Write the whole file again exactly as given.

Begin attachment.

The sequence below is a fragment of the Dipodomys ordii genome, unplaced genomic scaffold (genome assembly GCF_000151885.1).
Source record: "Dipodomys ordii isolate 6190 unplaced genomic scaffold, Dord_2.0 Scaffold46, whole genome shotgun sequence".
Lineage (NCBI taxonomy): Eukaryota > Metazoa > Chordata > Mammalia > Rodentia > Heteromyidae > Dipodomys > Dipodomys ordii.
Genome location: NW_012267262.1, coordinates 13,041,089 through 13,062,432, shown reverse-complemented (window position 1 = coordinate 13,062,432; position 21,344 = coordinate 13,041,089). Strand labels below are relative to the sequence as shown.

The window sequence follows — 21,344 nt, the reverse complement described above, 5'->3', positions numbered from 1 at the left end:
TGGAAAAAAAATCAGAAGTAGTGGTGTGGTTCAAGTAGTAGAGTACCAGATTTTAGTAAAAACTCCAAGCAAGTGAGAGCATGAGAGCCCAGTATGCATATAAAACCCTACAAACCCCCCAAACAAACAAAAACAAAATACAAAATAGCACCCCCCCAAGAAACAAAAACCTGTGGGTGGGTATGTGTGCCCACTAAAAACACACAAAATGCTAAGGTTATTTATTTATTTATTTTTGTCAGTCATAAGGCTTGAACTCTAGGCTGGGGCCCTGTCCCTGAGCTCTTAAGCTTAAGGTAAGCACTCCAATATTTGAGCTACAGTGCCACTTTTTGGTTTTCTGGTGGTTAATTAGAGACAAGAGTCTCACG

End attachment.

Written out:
The sequence below is a fragment of the Dipodomys ordii genome, unplaced genomic scaffold (genome assembly GCF_000151885.1).
Source record: "Dipodomys ordii isolate 6190 unplaced genomic scaffold, Dord_2.0 Scaffold46, whole genome shotgun sequence".
Lineage (NCBI taxonomy): Eukaryota > Metazoa > Chordata > Mammalia > Rodentia > Heteromyidae > Dipodomys > Dipodomys ordii.
Genome location: NW_012267262.1, coordinates 13,041,089 through 13,062,432, shown reverse-complemented (window position 1 = coordinate 13,062,432; position 21,344 = coordinate 13,041,089). Strand labels below are relative to the sequence as shown.

The window sequence follows — 21,344 nt, the reverse complement described above, 5'->3', positions numbered from 1 at the left end:
TGGAAAAAAAATCAGAAGTAGTGGTGTGGTTCAAGTAGTAGAGTACCAGATTTTAGTAAAAACTCCAAGCAAGTGAGAGCATGAGAGCCCAGTATGCATATAAAACCCTACAAACCCCCCAAACAAACAAAAACAAAATACAAAATAGCACCCCCCCAAGAAACAAAAACCTGTGGGTGGGTATGTGTGCCCACTAAAAACACACAAAATGCTAAGGTTATTTATTTATTTATTTTTGTCAGTCATAAGGCTTGAACTCTAGGCTGGGGCCCTGTCCCTGAGCTCTTAAGCTTAAGGTAAGCACTCCAATATTTGAGCTACAGTGCCACTTTTTGGTTTTCTGGTGGTTAATTAGAGACAAGAGTCTCACG